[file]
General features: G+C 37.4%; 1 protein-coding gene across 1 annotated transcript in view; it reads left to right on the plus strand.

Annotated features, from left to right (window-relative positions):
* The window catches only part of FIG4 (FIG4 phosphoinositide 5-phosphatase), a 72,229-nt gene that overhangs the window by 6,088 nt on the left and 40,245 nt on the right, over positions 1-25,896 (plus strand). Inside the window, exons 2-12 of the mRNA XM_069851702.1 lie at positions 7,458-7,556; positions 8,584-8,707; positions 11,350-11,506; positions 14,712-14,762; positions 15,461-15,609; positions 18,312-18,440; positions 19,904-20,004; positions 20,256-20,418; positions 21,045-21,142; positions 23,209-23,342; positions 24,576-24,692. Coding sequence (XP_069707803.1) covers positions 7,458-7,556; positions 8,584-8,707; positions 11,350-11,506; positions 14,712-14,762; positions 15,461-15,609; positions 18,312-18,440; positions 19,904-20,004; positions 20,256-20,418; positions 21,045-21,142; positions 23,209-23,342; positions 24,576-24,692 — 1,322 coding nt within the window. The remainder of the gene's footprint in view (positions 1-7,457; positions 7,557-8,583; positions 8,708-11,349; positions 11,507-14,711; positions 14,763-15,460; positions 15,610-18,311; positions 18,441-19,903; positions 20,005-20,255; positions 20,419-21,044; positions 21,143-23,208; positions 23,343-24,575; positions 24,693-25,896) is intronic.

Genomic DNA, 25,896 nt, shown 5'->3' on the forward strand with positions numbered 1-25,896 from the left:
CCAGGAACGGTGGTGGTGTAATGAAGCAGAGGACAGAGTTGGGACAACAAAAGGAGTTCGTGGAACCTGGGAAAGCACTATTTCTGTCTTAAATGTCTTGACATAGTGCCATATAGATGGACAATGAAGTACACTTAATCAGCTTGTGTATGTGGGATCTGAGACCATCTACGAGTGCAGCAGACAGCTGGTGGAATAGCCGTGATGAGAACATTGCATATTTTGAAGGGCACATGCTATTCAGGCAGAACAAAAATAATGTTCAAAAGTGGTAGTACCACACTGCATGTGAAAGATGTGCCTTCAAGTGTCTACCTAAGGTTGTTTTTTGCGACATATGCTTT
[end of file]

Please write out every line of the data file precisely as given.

General features: G+C 37.4%; 1 protein-coding gene across 1 annotated transcript in view; it reads left to right on the plus strand.

Annotated features, from left to right (window-relative positions):
* The window catches only part of FIG4 (FIG4 phosphoinositide 5-phosphatase), a 72,229-nt gene that overhangs the window by 6,088 nt on the left and 40,245 nt on the right, over positions 1-25,896 (plus strand). Inside the window, exons 2-12 of the mRNA XM_069851702.1 lie at positions 7,458-7,556; positions 8,584-8,707; positions 11,350-11,506; positions 14,712-14,762; positions 15,461-15,609; positions 18,312-18,440; positions 19,904-20,004; positions 20,256-20,418; positions 21,045-21,142; positions 23,209-23,342; positions 24,576-24,692. Coding sequence (XP_069707803.1) covers positions 7,458-7,556; positions 8,584-8,707; positions 11,350-11,506; positions 14,712-14,762; positions 15,461-15,609; positions 18,312-18,440; positions 19,904-20,004; positions 20,256-20,418; positions 21,045-21,142; positions 23,209-23,342; positions 24,576-24,692 — 1,322 coding nt within the window. The remainder of the gene's footprint in view (positions 1-7,457; positions 7,557-8,583; positions 8,708-11,349; positions 11,507-14,711; positions 14,763-15,460; positions 15,610-18,311; positions 18,441-19,903; positions 20,005-20,255; positions 20,419-21,044; positions 21,143-23,208; positions 23,343-24,575; positions 24,693-25,896) is intronic.

Genomic DNA, 25,896 nt, shown 5'->3' on the forward strand with positions numbered 1-25,896 from the left:
CCAGGAACGGTGGTGGTGTAATGAAGCAGAGGACAGAGTTGGGACAACAAAAGGAGTTCGTGGAACCTGGGAAAGCACTATTTCTGTCTTAAATGTCTTGACATAGTGCCATATAGATGGACAATGAAGTACACTTAATCAGCTTGTGTATGTGGGATCTGAGACCATCTACGAGTGCAGCAGACAGCTGGTGGAATAGCCGTGATGAGAACATTGCATATTTTGAAGGGCACATGCTATTCAGGCAGAACAAAAATAATGTTCAAAAGTGGTAGTACCACACTGCATGTGAAAGATGTGCCTTCAAGTGTCTACCTAAGGTTGTTTTTTGCGACATATGCTTT